30 ms c++ solution

• ``````/**
* Definition for binary tree
* struct TreeNode {
*     int val;
*     TreeNode *left;
*     TreeNode *right;
*     TreeNode(int x) : val(x), left(NULL), right(NULL) {}
* };
*/
class Solution {
public:
vector<TreeNode *> generateTrees(int n) {
return helper(1,n);
}

vector<TreeNode*> helper(int s, int e) {
if (s > e) {
return vector<TreeNode*>(1,NULL);
}

vector<TreeNode*> result;
for (int i=s; i <= e; ++i) {
vector<TreeNode*> left, right;
left = helper(s,i-1);
right = helper(i+1,e);
for (int j = 0; j < left.size(); ++j) {
for (int k = 0; k < right.size(); ++k) {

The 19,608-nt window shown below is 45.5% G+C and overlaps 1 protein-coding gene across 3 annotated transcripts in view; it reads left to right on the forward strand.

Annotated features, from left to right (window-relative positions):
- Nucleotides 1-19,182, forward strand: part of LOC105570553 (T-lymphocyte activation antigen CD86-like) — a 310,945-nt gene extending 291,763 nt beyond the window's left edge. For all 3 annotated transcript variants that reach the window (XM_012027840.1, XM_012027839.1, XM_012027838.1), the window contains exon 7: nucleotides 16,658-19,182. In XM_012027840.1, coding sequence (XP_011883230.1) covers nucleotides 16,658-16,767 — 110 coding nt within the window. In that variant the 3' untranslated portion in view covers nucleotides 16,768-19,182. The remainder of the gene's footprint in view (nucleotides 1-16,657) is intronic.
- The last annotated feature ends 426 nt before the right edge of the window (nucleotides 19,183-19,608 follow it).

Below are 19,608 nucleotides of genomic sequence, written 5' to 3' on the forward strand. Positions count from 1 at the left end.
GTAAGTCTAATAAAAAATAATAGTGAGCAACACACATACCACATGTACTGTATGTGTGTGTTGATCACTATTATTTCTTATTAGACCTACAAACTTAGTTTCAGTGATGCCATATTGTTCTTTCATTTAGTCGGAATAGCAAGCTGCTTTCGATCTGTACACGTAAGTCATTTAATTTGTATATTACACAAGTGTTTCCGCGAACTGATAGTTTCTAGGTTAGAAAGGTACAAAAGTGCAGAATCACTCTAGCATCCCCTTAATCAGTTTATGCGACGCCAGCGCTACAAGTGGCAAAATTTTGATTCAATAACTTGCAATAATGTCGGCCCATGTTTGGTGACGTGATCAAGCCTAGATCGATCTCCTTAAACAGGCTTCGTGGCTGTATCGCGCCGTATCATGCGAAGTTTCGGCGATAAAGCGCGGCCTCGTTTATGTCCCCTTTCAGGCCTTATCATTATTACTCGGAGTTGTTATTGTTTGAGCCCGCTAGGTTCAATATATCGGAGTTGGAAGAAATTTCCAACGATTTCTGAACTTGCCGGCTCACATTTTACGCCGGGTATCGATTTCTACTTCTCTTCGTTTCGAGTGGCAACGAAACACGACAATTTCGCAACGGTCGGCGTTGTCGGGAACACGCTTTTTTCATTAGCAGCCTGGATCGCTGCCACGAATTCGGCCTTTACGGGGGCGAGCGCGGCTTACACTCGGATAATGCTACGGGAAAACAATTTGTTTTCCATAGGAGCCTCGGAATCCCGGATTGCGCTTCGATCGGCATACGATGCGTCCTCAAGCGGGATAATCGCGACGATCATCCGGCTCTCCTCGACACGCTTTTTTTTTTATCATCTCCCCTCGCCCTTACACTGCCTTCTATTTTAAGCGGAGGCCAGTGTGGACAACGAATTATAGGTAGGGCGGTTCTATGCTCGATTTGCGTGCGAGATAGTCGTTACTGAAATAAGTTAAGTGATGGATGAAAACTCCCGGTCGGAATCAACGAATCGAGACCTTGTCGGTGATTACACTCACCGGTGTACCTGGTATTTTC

TreeNode* root = new TreeNode(i);
root->left = left[j];
root->right = right[k];
result.push_back(root);
}
}
}

return result;
}
};``````

• Always find recursion tricky for me, just can't get the meaning of this code

• This post is deleted!

• what is the space and time complexity?>

• Nice and easy understand, thank you.

• I can only understand others' recursive code by list recursion nodes, it is hard to write by myself

• how do you free up space for the `new` root nodes?

And why you have to create the run this line below in the inner most loop each time, rather than one time per `i`?

``TreeNode* root = new TreeNode(i);``

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